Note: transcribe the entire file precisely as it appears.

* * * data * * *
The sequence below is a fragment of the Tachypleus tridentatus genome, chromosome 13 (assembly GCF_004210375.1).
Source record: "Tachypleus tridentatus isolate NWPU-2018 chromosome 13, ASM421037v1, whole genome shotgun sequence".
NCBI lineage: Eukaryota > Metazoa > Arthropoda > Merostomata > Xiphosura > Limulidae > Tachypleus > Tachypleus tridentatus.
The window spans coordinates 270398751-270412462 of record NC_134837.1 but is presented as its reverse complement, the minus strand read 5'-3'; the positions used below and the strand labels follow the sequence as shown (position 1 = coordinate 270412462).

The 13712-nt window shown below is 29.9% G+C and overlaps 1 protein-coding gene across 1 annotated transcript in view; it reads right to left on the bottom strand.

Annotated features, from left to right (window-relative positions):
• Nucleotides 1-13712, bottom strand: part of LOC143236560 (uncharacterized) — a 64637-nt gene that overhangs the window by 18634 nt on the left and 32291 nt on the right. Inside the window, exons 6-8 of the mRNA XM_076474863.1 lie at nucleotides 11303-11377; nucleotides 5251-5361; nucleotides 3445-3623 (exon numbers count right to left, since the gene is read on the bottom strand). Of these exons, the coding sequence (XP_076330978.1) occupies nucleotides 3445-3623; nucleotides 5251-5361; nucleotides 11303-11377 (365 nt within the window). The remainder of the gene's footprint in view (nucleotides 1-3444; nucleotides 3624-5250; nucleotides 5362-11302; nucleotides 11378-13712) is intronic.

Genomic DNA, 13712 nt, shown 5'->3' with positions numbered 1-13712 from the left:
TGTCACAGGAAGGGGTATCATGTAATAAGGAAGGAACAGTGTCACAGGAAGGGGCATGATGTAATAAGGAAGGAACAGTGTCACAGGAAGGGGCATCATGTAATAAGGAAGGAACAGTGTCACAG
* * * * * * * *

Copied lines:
The sequence below is a fragment of the Tachypleus tridentatus genome, chromosome 13 (assembly GCF_004210375.1).
Source record: "Tachypleus tridentatus isolate NWPU-2018 chromosome 13, ASM421037v1, whole genome shotgun sequence".
NCBI lineage: Eukaryota > Metazoa > Arthropoda > Merostomata > Xiphosura > Limulidae > Tachypleus > Tachypleus tridentatus.
The window spans coordinates 270398751-270412462 of record NC_134837.1 but is presented as its reverse complement, the minus strand read 5'-3'; the positions used below and the strand labels follow the sequence as shown (position 1 = coordinate 270412462).

The 13712-nt window shown below is 29.9% G+C and overlaps 1 protein-coding gene across 1 annotated transcript in view; it reads right to left on the bottom strand.

Annotated features, from left to right (window-relative positions):
• Nucleotides 1-13712, bottom strand: part of LOC143236560 (uncharacterized) — a 64637-nt gene that overhangs the window by 18634 nt on the left and 32291 nt on the right. Inside the window, exons 6-8 of the mRNA XM_076474863.1 lie at nucleotides 11303-11377; nucleotides 5251-5361; nucleotides 3445-3623 (exon numbers count right to left, since the gene is read on the bottom strand). Of these exons, the coding sequence (XP_076330978.1) occupies nucleotides 3445-3623; nucleotides 5251-5361; nucleotides 11303-11377 (365 nt within the window). The remainder of the gene's footprint in view (nucleotides 1-3444; nucleotides 3624-5250; nucleotides 5362-11302; nucleotides 11378-13712) is intronic.

Genomic DNA, 13712 nt, shown 5'->3' with positions numbered 1-13712 from the left:
TGTCACAGGAAGGGGTATCATGTAATAAGGAAGGAACAGTGTCACAGGAAGGGGCATGATGTAATAAGGAAGGAACAGTGTCACAGGAAGGGGCATCATGTAATAAGGAAGGAACAGTGTCACAG